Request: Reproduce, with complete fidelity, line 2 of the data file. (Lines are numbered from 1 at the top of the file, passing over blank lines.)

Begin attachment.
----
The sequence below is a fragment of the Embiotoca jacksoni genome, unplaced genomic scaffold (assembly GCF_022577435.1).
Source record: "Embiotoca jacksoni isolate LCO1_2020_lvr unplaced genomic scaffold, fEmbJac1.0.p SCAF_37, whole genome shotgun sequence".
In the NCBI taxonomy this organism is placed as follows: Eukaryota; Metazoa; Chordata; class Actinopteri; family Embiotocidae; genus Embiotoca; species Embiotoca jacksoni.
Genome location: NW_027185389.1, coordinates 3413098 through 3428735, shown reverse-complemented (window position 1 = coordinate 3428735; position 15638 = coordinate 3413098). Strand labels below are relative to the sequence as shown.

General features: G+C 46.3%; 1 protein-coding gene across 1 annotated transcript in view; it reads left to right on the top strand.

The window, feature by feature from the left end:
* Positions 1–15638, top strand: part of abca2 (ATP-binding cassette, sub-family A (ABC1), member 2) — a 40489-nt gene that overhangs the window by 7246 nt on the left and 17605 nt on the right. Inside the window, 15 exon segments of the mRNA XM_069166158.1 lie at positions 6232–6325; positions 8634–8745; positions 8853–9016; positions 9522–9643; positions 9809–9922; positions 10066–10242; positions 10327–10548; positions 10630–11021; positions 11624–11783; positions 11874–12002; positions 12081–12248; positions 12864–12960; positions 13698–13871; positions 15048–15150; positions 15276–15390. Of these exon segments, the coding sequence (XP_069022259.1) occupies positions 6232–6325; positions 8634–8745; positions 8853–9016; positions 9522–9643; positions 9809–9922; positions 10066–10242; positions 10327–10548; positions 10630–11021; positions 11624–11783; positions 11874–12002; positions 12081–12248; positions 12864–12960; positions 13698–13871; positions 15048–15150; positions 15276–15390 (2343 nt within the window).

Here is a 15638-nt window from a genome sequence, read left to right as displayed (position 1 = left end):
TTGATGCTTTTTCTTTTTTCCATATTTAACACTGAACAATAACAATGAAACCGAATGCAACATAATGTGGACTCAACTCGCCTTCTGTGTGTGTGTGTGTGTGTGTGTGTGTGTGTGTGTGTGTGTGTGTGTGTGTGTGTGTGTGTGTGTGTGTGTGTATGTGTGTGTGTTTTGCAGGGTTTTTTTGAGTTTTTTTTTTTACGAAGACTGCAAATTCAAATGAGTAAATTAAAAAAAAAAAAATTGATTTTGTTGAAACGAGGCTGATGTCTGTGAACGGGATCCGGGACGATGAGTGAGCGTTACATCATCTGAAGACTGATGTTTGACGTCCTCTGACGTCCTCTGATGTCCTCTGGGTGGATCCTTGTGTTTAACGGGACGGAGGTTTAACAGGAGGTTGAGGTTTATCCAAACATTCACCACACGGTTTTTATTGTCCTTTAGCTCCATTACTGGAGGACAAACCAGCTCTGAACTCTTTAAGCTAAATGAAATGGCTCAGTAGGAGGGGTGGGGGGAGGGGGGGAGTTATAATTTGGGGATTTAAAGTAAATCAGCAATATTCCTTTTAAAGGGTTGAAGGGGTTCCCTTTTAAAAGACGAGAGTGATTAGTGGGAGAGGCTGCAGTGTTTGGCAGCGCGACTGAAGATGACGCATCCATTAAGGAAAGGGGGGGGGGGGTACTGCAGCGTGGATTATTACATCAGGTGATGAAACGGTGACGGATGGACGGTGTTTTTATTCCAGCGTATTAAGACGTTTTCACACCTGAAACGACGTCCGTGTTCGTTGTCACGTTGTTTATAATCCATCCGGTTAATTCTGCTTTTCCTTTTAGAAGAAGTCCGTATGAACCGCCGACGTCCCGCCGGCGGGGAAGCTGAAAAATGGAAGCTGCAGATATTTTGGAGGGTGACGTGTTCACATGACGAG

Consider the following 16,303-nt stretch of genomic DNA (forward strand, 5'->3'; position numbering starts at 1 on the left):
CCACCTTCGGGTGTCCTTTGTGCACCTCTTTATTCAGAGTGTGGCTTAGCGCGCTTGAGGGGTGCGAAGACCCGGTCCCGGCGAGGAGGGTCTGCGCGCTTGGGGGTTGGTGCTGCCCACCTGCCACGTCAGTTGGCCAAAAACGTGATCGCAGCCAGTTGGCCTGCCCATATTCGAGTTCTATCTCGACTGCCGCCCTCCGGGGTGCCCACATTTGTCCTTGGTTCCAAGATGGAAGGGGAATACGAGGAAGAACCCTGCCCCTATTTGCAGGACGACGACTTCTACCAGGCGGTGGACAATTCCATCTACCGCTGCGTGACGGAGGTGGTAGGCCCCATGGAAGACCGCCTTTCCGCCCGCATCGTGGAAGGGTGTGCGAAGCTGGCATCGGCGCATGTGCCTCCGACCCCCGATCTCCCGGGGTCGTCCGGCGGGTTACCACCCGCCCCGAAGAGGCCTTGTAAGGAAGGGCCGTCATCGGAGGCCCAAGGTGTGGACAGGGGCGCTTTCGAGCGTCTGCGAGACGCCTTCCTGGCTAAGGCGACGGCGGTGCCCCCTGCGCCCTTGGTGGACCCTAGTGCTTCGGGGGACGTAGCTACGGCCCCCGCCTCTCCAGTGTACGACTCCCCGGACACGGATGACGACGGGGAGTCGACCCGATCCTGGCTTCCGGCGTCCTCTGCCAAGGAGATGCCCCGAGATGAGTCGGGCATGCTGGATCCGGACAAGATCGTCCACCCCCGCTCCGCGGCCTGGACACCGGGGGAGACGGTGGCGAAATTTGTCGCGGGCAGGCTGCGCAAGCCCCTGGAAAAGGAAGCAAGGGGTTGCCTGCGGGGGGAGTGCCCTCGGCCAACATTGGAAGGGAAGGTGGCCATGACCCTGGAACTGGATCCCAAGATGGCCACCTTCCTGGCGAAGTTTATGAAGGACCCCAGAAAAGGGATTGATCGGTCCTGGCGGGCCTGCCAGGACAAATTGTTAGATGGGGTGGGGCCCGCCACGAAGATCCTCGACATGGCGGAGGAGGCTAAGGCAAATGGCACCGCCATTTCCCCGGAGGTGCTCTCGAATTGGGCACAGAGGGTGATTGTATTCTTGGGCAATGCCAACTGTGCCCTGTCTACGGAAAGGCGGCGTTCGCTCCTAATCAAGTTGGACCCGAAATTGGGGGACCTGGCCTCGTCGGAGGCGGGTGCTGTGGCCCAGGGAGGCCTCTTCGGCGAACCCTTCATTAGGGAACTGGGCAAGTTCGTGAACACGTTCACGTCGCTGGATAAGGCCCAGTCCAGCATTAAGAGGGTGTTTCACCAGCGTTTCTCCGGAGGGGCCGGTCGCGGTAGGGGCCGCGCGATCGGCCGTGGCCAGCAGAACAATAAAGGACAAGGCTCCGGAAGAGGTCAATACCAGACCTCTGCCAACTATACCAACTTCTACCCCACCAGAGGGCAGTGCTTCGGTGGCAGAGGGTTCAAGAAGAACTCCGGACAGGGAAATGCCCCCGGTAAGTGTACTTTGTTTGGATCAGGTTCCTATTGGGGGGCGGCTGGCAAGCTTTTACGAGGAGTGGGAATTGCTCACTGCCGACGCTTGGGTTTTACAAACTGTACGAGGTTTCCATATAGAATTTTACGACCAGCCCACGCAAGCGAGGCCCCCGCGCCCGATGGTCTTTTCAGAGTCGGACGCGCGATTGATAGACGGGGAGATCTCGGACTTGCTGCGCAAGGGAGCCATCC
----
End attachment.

Source record: "Embiotoca jacksoni isolate LCO1_2020_lvr unplaced genomic scaffold, fEmbJac1.0.p SCAF_37, whole genome shotgun sequence".